Behind the scenes, though, Rooney was apparently changing. He’d always made water purity and Everglades restoration a key plank in his platform and he was pummeled during the 2018 red tide/blue-green algae crisis. However, he consistently denied the reality of man-made climate change; in fact, his denials elicited outrage at his last town hall meeting.

Sept. 11, 2019 was as momentous a day in Rooney’s world as it had been 17 years before for the nation. On that day Politico magazine published an op-ed by Rooney in which acknowledged climate change in a big way.

“I’m a conservative Republican and I believe climate change is real,” Rooney wrote. “It’s time for my fellow Republicans in Congress to stop treating this environmental threat as something abstract and political and recognize that it’s already affecting their constituents in their daily lives.

“If we don’t change our party’s position soon, our voters will punish us,” he warned.

Rooney had apparently learned from the previous year’s red tide and blue-green algae blooms that he ignored environmental issues at his peril. Southwest Florida voters had come to accept the reality of climate change, as documented by the Conservancy of Southwest Florida. If Rooney was going to get re-elected in 2020 he had to go with the flow and as a newly-minted member of the House Science Committee, he couldn’t deny the reality of the data.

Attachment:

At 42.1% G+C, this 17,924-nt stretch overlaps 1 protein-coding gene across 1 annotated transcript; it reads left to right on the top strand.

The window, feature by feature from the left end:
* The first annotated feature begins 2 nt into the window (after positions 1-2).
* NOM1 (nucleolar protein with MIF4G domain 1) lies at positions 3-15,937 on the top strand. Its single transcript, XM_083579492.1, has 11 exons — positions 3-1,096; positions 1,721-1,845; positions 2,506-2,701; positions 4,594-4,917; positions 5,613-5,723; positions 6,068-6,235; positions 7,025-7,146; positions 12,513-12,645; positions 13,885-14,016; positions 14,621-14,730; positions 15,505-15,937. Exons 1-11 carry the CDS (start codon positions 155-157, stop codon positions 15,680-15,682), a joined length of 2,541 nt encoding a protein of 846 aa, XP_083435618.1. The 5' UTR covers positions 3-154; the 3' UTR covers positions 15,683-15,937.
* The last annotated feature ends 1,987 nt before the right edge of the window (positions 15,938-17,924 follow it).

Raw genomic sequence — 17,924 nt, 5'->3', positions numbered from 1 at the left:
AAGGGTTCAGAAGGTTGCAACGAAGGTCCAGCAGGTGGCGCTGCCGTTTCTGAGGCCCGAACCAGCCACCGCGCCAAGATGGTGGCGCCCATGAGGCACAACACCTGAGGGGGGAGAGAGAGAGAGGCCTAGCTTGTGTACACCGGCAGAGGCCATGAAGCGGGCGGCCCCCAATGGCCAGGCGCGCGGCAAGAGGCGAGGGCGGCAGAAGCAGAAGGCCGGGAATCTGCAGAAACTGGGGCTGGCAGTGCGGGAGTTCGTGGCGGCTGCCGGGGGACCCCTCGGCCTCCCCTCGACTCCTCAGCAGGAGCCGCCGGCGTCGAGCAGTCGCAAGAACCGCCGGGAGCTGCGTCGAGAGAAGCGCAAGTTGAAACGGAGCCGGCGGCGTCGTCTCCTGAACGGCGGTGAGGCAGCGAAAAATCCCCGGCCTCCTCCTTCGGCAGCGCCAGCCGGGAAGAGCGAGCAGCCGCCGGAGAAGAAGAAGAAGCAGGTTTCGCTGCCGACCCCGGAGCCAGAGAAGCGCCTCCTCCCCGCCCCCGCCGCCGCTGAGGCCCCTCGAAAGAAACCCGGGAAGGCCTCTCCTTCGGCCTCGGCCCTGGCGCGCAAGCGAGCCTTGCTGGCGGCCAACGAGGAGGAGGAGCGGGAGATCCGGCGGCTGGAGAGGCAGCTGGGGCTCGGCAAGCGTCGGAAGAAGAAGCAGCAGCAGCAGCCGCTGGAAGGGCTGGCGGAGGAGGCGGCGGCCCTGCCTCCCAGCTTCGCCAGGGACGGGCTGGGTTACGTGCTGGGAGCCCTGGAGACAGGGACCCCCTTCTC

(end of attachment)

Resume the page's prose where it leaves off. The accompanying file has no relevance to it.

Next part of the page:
“Climate and the environment must be bipartisan concerns, but Republicans are lagging,” he wrote. “Congress must work together to find solutions that will advance the goals of both parties and the best interests of the American people.”

In that spirit of bipartisanship, Rooney got important environmental legislation passed by the entire House of Representatives. It was House Resolution 205, the Protecting and Securing Florida’s Coastline Act of 2019, which made permanent the moratorium on oil and gas drilling off the Florida coast. A key figure in making that happen was House Speaker Rep. Nancy Pelosi (D-12-Calif.), who agreed to Rooney’s request to move the bill.

It passed on Sept. 11—the same day his op-ed was published in Politico.


Rooney was clearly positioning himself for his next run for Congress and doing so successfully. He was shoring up his environmental flank and building moderate support with centrist, bipartisan positions.

But at the same time President Donald Trump’s behavior and the impeachment inquiry in the House derailed any such mundane considerations.

After Mick Mulvaney, White House chief of staff, announced that the president had demanded a quid pro quo from Ukraine in return for releasing military aid approved by Congress, Rooney said he was open to considering evidence of presidential wrongdoing, dissenting from the Trumpist propaganda line and party discipline. This was more than his local political base would tolerate and Rooney announced his retirement the next day.